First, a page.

The antioxidant activity results in white tea extracts indicated that amongst aqueous, methanol, and aqueous methanol extracts, aqueous methanol extracts with 71.74 ± 0.42 mg/ml, and aqueous extract with 66.61 ± 0.27 mg/ml had the highest inhibition of free radicals’ activity percentage compared with the standard sample of ascorbic acid [Table 3]. Tea polyphenols are one of those compounds, which have high anti-oxidant properties naturally. This study DPPH result found that more catechins in white tea extract could directly affect antioxidant activity significantly in compare with black and green tea. This study DPPH result found that more catechins in white tea extract could directly affect anti-oxidant activity significantly in compare with black and green tea. Tea extracts also inhibited the formation of reactive oxygen species, and induced cytochromes P450 1A1, 1A2 and 2B1 and glucuronosyl transferase, leading to glucuronide, which is one of the important mechanisms in biological detoxification system.[6] Phenolic structures in different tea extracts inhibit the tea radical scavenging activity. The polyphenols usually decrease the oxygen and nitrogen species reaction.{Table 3}

In vitro antiproliferative effect of white tea extract on HCT-116 cell lines

Aqueous WTE, in concentration of 1000 mg/mL, had strong anti-proliferative activity on HCT-116 cells in all experiments times (8, 16, and 24 h). According to [Figure 2], the result indicated that the best inhibitory doses of WTE for inhibitory cell growth at 8 h was (1000 mg/ml with 41.21% ± 0.58%), in 16 h was (1000 mg/ml with 55.80% ± 0.92%), and in 24 h was (1000 mg/ml with 75.87% ± 0.29%). The aqueous WTE best concentration was 1000 mg/ml, because of nonsignificant differences between 150, 500, and 1000 mg/ml concentration. All three aqueous WTE concentrations were used for gene expression analysis in order to investigate the transcription behavior. Polyphenol compounds can also be referred as an important compound in the pathway for the colon cancer genes expression. Many researches have described that the anti-cancer effect of tea focused on catechins mostly.[17] However, some studies paid much attention to evaluate the anti-cancer effects of EGCG. Many researches have described that the anti-cancer effect of tea focused on catechins mostly. However, some studies paid much attention to evaluate the anti-cancer effects of EGCG.[18] The white tea, which was studied in this research, seems to have a higher anti-cancer effect than other teas, because of the presence of EGCG in its structure and due to different fermentation process. Therefore,[19] showed that one of the anti-carcinogenetic mechanisms of tea might be involved in catalytic activities regulation of the P450 enzymes and glucuronosyltransferase.{Figure 2}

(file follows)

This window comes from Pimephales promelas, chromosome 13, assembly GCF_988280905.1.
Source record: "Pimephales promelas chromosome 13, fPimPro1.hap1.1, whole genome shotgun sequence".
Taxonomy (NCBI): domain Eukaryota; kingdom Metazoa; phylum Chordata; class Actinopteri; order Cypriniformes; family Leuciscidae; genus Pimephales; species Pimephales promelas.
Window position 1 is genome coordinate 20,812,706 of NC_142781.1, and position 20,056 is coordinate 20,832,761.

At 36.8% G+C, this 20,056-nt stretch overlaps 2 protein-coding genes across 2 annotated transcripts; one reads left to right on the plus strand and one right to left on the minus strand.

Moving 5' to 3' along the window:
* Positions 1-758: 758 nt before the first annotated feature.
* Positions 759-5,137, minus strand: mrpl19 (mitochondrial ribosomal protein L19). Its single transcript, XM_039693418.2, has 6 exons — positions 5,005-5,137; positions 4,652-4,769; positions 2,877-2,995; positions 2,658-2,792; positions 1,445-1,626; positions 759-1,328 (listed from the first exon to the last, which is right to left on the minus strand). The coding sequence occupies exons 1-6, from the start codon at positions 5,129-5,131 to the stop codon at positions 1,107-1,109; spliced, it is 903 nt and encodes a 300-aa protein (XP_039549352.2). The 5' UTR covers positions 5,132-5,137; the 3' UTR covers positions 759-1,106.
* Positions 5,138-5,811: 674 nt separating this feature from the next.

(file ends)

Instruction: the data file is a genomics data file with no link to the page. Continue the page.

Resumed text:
Result of gene expression